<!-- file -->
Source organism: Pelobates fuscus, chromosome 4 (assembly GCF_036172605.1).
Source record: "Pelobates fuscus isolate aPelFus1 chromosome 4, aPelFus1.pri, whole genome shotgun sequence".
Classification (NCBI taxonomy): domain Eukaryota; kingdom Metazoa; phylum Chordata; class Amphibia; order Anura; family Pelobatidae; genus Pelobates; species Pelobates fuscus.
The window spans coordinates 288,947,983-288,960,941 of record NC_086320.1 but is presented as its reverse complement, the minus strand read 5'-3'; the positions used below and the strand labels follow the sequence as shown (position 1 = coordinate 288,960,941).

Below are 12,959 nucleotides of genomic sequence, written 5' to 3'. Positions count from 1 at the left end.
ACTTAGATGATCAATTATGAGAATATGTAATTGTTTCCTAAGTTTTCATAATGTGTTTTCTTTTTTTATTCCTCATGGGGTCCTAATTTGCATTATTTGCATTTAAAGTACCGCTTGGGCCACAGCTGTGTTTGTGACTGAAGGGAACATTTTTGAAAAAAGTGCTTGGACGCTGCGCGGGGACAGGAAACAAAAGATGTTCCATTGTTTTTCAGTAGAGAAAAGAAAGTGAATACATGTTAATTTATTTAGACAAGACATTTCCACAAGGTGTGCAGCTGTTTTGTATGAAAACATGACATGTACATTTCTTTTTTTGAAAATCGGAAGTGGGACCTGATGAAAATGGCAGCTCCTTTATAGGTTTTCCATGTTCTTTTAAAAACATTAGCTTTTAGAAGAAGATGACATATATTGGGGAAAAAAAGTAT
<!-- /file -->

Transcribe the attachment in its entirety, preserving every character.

Source organism: Pelobates fuscus, chromosome 4 (assembly GCF_036172605.1).
Source record: "Pelobates fuscus isolate aPelFus1 chromosome 4, aPelFus1.pri, whole genome shotgun sequence".
Classification (NCBI taxonomy): domain Eukaryota; kingdom Metazoa; phylum Chordata; class Amphibia; order Anura; family Pelobatidae; genus Pelobates; species Pelobates fuscus.
The window spans coordinates 288,947,983-288,960,941 of record NC_086320.1 but is presented as its reverse complement, the minus strand read 5'-3'; the positions used below and the strand labels follow the sequence as shown (position 1 = coordinate 288,960,941).

Below are 12,959 nucleotides of genomic sequence, written 5' to 3'. Positions count from 1 at the left end.
ACTTAGATGATCAATTATGAGAATATGTAATTGTTTCCTAAGTTTTCATAATGTGTTTTCTTTTTTTATTCCTCATGGGGTCCTAATTTGCATTATTTGCATTTAAAGTACCGCTTGGGCCACAGCTGTGTTTGTGACTGAAGGGAACATTTTTGAAAAAAGTGCTTGGACGCTGCGCGGGGACAGGAAACAAAAGATGTTCCATTGTTTTTCAGTAGAGAAAAGAAAGTGAATACATGTTAATTTATTTAGACAAGACATTTCCACAAGGTGTGCAGCTGTTTTGTATGAAAACATGACATGTACATTTCTTTTTTTGAAAATCGGAAGTGGGACCTGATGAAAATGGCAGCTCCTTTATAGGTTTTCCATGTTCTTTTAAAAACATTAGCTTTTAGAAGAAGATGACATATATTGGGGAAAAAAAGTAT